Researchers at ESET has analyzed malware samples from various past campaigns and with medium confidence linked the Gelsemium cyberspy group to the NoxPlayer supply-chain attack in February 2021.
It was G DATAs SecurityLabs who first discovered several malicious tools used by the group during its 2014 investigation (Operation TooHash). Two years later, new Gelsemium indicator of compromise showed up in a Verint Systems’ presentation at HITCON technical security conference. Then in 2018, VenusTech uncovered unknown malware samples linked the operation TooHash that later ESET determined to be early versions of Gelsemium malware.
The group is known for carrying out attacks against various establishments, including governments, religious organizations, electronics manufacturers, and universities, in the Middle East and Asia.
In their report, researchers at ESET said they have also uncovered some early versions of the group’s “complex and modular” backdoor Gelsevirine.
The company noted that the three components of Gelsemium are a dropper, a loader, and the main plugin:
“Gelsemium uses three components and a plug-in system to give the operators a range of possibilities to gather information: the dropper Gelsemine, the loader Gelsenicine, and the main plugin Gelsevirine,” ESET revealed.
According to G DATA and Verint Systems, to deliver the malware, the cyberspies exploited the CVE-2012-0158 Microsoft Office bug and spear-phishing emails. They’ve also been observed by VenusTech using watering holes on intranet servers in 2018. The threat actor also used DNS names for servers for command-and-control servers to prevent infrastructure tracking.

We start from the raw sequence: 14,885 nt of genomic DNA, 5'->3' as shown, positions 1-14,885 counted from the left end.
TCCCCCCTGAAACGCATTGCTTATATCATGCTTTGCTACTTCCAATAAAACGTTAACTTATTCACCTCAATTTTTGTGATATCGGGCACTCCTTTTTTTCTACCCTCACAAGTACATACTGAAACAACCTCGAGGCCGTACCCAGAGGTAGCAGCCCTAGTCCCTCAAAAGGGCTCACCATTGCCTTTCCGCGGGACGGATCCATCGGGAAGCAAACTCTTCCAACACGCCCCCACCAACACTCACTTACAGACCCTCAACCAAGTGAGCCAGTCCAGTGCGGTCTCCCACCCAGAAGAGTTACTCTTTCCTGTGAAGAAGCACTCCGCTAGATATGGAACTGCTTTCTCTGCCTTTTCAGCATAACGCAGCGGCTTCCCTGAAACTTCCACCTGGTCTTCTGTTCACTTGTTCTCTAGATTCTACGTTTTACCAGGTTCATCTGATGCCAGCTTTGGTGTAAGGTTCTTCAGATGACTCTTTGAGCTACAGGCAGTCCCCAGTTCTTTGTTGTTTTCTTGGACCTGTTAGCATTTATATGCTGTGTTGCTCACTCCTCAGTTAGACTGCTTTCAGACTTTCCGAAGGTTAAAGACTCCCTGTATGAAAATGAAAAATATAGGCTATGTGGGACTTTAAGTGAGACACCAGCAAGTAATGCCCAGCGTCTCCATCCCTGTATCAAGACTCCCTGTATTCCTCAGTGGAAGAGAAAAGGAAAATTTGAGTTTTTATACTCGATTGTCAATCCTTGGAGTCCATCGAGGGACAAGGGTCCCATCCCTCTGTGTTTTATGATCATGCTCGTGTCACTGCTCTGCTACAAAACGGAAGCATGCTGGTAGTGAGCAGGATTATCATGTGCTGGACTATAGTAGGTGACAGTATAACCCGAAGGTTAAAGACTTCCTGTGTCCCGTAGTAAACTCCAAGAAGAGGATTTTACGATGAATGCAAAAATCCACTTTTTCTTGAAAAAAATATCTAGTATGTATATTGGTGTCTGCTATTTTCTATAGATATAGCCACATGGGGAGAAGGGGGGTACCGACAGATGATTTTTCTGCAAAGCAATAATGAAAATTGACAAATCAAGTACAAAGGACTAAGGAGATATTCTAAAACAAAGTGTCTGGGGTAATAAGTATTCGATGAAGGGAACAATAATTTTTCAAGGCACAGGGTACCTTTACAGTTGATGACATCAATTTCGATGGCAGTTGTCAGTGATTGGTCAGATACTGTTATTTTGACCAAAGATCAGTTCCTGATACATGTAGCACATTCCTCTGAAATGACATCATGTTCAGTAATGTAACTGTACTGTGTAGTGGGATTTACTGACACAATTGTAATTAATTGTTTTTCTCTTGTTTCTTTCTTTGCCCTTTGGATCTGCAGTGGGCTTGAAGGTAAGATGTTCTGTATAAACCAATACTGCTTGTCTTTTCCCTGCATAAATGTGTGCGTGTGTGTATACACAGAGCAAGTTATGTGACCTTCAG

Researchers say this attack structure is simple yet hard to analyze:
“Gelsemium’s whole chain might appear simple at first sight, but the exhaustive number of configurations, implanted at each stage, can modify on-the-fly settings for the final payload, making it harder to understand,” ESET researcher Thomas Dupuy added in a report recently published.
Researchers believe that Gelsemium was the group responsible for the NoxPlayer attack. The group abused the update mechanism of the NoxPlayer Android emulator for Windows and macOS to infect more than 150 million users. Fortunately, this attack (dubbed Operation NightScout) only affected a few countries, such as Taiwan and Hong Kong.
The investigation revealed that the attack was likely carried out by the Gelsemium group:
“The investigation uncovered some overlap between this supply-chain attack and the Gelsemium group. Victims originally compromised by that supply-chain attack were later being compromised by Gelsemine,” ESET’s white paper reads.
“Unfortunately, we did not observe links as strong as one campaign dropping or downloading a payload that belongs to the other campaign, but we conclude, with medium confidence, that Operation NightScout is related to the Gelsemium group.”